# CBC-MAC length extension attack with IV simulation

I'm doing Matasano's challenges and struggling with second part of 49th problem where I'm asked to do the length extension attack with CBC-MAC without IV manipulation. There is a hint that I can simulate iv somehow to do this but I don't understand. Can someone drop me some hint atleast? I did the part with forging the first block of the message with changing the IV.

In particular there is a message format like this

  from=#{from_id}&tx_list=#{transactions}


With the transaction list formatted like:

  to:amount(;to:amount)*


The task is: capture a valid message from target user. Use length extension to add a transaction paying the attacker's account 1M spacebucks.

EDIT Alright, as I failed to explain it properly with my own words, here is the original problem

49. CBC-MAC Message Forgery

CBC-MAC is like this:

1. Take the plaintext P.
2. Encrypt P under CBC with key K, yielding ciphertext C.
3. Chuck all of C but the last block C[n].
4. C[n] is the MAC.

Suppose there's an online banking application, and it carries out user
requests by talking to an API server over the network. Each request
looks like this:

message || IV || MAC

The message looks like this:

from=#{from_id}&to=#{to_id}&amount=#{amount}

Now, write an API server and a web frontend for it. (NOTE: No need to
get ambitious and write actual servers and web apps. Totally fine to
go lo-fi on this one.) The client and server should share a secret key
K to sign and verify messages.

The API server should accept messages, verify signatures, and carry
out each transaction if the MAC is valid. It's also publicly exposed -
the attacker can submit messages freely assuming he can forge the
right MAC.

The web client should allow the attacker to generate valid messages
for accounts he controls. (Feel free to sanitize params if you're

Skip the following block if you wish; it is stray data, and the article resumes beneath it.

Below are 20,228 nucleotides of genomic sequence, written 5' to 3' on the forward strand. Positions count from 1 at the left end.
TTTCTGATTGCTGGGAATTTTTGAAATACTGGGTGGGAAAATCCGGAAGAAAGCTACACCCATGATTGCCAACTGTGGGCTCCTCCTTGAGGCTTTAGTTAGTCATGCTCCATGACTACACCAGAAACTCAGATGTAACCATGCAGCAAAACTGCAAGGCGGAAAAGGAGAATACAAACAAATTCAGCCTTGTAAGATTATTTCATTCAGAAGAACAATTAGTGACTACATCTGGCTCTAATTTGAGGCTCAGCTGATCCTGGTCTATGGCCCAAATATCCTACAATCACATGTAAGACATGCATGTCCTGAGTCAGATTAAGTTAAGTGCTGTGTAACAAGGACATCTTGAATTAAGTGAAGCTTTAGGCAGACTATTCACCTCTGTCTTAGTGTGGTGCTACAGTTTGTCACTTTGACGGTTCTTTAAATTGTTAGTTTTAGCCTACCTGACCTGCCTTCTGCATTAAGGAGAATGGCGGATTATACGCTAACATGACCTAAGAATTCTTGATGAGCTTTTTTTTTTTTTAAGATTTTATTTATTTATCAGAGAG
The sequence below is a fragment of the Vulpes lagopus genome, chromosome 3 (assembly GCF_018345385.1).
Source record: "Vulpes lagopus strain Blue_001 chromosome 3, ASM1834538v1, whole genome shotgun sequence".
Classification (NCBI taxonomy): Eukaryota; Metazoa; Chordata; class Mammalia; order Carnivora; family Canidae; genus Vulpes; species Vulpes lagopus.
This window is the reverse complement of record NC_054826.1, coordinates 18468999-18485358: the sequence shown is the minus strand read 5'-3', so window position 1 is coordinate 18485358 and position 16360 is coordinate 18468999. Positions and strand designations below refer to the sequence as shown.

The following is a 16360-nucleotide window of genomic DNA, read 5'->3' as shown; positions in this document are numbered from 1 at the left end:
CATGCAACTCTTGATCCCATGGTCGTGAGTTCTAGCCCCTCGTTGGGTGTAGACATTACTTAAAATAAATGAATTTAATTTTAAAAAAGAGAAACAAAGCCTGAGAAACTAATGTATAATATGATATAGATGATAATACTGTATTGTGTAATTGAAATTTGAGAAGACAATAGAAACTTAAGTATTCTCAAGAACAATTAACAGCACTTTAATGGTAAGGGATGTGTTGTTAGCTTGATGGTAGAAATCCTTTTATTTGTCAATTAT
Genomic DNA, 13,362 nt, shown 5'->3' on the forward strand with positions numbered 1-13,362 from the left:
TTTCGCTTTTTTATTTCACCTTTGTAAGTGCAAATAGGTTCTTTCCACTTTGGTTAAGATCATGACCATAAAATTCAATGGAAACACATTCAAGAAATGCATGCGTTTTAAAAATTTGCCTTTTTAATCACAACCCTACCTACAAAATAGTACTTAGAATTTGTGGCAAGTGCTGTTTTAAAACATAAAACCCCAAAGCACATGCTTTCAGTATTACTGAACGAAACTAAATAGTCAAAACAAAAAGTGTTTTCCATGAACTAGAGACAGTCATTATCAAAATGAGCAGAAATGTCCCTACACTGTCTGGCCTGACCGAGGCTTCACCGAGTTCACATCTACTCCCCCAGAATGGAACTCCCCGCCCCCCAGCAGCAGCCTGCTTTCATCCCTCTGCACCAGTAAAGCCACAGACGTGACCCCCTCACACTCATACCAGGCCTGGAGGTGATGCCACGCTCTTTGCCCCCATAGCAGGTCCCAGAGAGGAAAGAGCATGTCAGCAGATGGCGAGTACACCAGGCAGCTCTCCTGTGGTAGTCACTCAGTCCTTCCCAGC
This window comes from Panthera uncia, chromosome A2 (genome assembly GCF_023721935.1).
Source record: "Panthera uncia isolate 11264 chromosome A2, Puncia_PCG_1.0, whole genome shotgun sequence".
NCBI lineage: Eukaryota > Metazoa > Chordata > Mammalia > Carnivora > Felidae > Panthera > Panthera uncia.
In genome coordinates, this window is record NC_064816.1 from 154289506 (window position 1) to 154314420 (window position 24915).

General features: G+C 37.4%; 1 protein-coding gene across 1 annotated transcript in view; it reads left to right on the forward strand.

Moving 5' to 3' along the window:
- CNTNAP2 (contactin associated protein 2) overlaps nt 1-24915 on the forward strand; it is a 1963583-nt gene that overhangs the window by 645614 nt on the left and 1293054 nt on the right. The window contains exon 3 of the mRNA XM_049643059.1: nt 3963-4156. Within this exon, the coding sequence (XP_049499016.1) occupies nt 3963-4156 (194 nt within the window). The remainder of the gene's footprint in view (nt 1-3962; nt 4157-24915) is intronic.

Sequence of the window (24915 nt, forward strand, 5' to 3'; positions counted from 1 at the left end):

feeling anal-retentive.) Assume the attacker is in a position to
capture and inspect messages from the client to the API server.

One thing we haven't discussed is the IV. Assume the client generates
a per-message IV and sends it along with the MAC. That's how CBC
works, right?

Wrong.

For messages signed under CBC-MAC, an attacker-controlled IV is a
liability. Why? Because it yields full control over the first block of
the message.

Use this fact to generate a message transferring 1M spacebucks from a
target victim's account into your account.

I'll wait. Just let me know when you're done.

~ waiting ~

~ waiting ~

~ waiting ~

All done? Great - I knew you could do it!

Now let's tune up that protocol a little bit.

As we now know, you're supposed to use a fixed IV with CBC-MAC, so
let's do that. We'll set ours at 0 for simplicity. This means the IV
comes out of the protocol:

message || MAC

Pretty simple, but we'll also adjust the message. For the purposes of
efficiency, the bank wants to be able to process multiple transactions
in a single request. So the message now looks like this:

from=#{from_id}&tx_list=#{transactions}

With the transaction list formatted like:

to:amount(;to:amount)*

There's still a weakness here: the MAC is vulnerable to length
extension attacks. How?

Well, the output of CBC-MAC is a valid IV for a new message.

"But we don't control the IV anymore!"

With sufficient mastery of CBC, we can fake it.

length extension to add a transaction paying the attacker's account 1M
spacebucks.

HINT:

This would be a lot easier if you had full control over the first
block of your message, huh? Maybe you can simulate that.

Food for thought:

How would you modify the protocol to prevent this?

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I'm not sure about the exact attack required, but does this do what you need: CBC-MAC forging textbook question –  otus Jul 7 at 20:21
@otus It isn't what I need. The problem states that I can intercept only one message. And also this attack wouldn't be very helpful with required message format. I can't share the full problems unfortunately because they against it. –  swish Jul 8 at 4:02
Please edit the question to make clearer what the problem is. We don't have the second part of 49th problem in Matasano's problem set memorized in our head. Right now, the question does not seem answerable to me. Also, I suggest you edit the question to tell us what research you've done, what attacks on CBC-MAC you are familiar with, and what you've tried. –  D.W. Jul 10 at 6:55
@D.W. I've added some particulars, maybe it clarifies the problem a bit. –  swish Jul 14 at 9:18
Can you add more info on the cipher? Specifically, what is the block size? –  mikeazo Jul 14 at 13:52

I still unable to succeed. All I can do is to generate valid messages of the form M||(XOR(M[1],MAC)||M[2])*. But I still can't control any part of the message, it just generates copies of original with junk in the middle. Even to produce this it requires wrong padding implementation, without additional block to the already padded messages. –  swish Jul 19 at 10:01